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Date Permissions Signed

5-29-2018

Date of Award

Fall 2000

Document Type

Masters Thesis

Degree Name

Master of Science (MS)

Department

Geology

First Advisor

Suczek, Christopher A., 1942-2014

Second Advisor

Raines, Mary A.

Third Advisor

Hansen, Thor A.

Abstract

Aggradation histories going back to the mid Holocene were compiled by subsurface investigation for three alluvial fans in the Cascade foothills, northwest Washington. Sygitowicz, Radonski, and Hardscrabble Creeks originate on the east slope of Stewart Mountain in steep, wooded watersheds (0.36 to 5.5 km2) and drain to the South Fork Nooksack River valley where they have built small (0.28 to 0.61 km2) post-Pleistocene alluvial fans. Ten trenches, excavated to a depth of 3 to 5 meters on the three fans, exposed well-preserved strata and paleosols.

The processes of strata deposition were identified by correlation with the known mode of modern fan deposits. Gravelly debris flow and hyperconcentrated flow processes (totaling 39 percent and 37 percent of average vertical exposures, respectively) are responsible for most of the ancient fan aggradation. Woody debris flows, common in the twentieth century, make up five percent and stream deposits comprised twelve percent of the total vertical exposures measured.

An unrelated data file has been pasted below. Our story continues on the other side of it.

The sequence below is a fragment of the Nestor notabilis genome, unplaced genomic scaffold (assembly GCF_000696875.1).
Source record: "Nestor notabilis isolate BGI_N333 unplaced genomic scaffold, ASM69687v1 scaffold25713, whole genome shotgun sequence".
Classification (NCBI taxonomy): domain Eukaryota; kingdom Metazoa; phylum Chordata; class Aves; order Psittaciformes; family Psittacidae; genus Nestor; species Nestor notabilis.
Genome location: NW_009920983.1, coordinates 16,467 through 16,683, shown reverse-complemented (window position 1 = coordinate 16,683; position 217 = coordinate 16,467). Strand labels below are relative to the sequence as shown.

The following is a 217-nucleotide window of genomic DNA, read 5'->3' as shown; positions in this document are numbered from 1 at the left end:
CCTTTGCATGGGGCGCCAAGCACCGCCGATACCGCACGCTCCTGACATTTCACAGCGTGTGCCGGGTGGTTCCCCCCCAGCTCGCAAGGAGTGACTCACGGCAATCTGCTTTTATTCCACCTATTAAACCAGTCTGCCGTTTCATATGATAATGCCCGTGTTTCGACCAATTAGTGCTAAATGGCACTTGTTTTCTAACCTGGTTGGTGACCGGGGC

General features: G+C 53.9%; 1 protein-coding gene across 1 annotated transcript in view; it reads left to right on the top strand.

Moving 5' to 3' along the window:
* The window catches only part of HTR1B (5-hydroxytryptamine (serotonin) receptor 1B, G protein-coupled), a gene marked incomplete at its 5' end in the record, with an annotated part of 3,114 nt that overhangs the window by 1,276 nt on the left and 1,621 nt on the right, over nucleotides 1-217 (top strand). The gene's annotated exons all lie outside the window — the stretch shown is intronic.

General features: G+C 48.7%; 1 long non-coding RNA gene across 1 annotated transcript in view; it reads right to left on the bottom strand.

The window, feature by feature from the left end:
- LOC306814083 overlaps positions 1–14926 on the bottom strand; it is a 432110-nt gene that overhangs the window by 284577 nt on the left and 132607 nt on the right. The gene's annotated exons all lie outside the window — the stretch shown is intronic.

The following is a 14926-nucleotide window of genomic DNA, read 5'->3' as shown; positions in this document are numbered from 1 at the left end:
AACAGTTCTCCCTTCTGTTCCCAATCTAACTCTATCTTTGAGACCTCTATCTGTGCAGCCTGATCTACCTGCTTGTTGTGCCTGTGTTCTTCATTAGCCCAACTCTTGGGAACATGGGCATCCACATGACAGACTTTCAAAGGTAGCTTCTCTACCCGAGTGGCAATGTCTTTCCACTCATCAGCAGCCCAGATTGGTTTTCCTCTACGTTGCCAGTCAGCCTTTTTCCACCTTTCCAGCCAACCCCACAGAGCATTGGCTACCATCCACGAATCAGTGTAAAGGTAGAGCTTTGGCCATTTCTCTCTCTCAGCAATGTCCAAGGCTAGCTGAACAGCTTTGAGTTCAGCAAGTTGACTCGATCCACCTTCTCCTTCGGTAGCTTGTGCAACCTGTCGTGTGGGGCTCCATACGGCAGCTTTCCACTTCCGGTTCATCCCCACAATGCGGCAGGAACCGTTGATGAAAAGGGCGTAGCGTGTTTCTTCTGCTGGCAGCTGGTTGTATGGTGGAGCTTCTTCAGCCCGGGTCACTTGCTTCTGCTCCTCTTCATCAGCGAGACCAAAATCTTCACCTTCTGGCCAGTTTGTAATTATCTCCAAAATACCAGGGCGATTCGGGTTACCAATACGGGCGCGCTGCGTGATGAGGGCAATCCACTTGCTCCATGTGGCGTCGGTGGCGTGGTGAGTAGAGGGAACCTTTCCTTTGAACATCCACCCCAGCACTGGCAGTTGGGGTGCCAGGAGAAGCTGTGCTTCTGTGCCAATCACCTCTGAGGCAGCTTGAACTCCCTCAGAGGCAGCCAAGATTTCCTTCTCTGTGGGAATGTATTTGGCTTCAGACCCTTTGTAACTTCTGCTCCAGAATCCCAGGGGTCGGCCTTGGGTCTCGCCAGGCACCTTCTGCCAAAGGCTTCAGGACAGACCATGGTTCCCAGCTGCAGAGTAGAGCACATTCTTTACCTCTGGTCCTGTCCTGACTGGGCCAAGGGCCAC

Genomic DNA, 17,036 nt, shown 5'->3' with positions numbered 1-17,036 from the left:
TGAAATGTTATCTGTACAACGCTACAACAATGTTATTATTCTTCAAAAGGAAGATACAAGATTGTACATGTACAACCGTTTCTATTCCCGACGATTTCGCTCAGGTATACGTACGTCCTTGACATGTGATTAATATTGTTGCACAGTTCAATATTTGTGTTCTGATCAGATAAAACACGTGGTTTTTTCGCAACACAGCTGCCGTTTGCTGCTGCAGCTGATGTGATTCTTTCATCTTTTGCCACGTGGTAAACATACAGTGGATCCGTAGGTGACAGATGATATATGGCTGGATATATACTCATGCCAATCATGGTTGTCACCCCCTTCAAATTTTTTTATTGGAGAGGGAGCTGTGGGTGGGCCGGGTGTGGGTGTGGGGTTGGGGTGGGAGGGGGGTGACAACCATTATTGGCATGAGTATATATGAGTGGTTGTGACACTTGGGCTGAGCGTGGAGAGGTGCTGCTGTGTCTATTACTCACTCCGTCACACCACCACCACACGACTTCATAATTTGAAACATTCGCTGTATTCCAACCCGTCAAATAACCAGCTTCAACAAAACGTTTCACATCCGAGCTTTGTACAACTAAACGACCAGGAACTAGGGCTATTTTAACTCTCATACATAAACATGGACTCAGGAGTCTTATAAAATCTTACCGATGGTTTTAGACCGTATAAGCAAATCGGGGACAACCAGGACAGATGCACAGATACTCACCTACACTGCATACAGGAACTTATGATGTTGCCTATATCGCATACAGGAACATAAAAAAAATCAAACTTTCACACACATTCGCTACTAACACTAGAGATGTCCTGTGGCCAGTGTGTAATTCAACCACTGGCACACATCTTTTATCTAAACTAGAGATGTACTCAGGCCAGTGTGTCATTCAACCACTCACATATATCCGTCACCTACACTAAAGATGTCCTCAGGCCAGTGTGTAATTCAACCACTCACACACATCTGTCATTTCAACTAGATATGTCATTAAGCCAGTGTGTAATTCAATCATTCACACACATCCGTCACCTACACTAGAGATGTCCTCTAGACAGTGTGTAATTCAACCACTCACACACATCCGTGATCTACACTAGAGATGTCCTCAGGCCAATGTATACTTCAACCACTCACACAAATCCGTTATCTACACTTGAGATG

Nineteen radiocarbon ages were obtained from six of the ten trenches. The results indicate that all three fans have been aggrading from the mid Holocene (6,000 years B.P.) to the present, and the rates of fan aggradation increase for five of six trenches in this time period. The increase in fan aggradation corresponds to an increase in the frequency of debris flow despite the overall thinning of the debris flow deposits with time. The average recurrence interval is 868 years for ancient debris flows to be deposited at a given point on a fan surface.

A change to a cooler, moister climate in the late Holocene, as indicated by climate models and pollen studies from this region, is likely to have contributed to the increased sedimentation seen in the fan strata during this time.

Type

Text

Keywords

Aggradation, Cascade Foothills, Strata deposition

Publisher

Western Washington University

OCLC Number

1059908436

Subject – LCSH

Alluvial fans--Washington (State)--Whatcom County; Debris avalanches--Washington (State)--Whatcom County; Sediment transport--Washington (State)--Whatcom County; Geology, Stratigraphic--Holocene

Geographic Coverage

Whatcom County (Wash.)

Format

application/pdf

Genre/Form

masters theses

Language

English

Rights

Copying of this thesis in whole or in part is allowable only for scholarly purposes. It is understood, however, that any copying or publication of this thesis for commercial purposes, or for financial gain, shall not be allowed without the author's written permission.

Included in

Geology Commons

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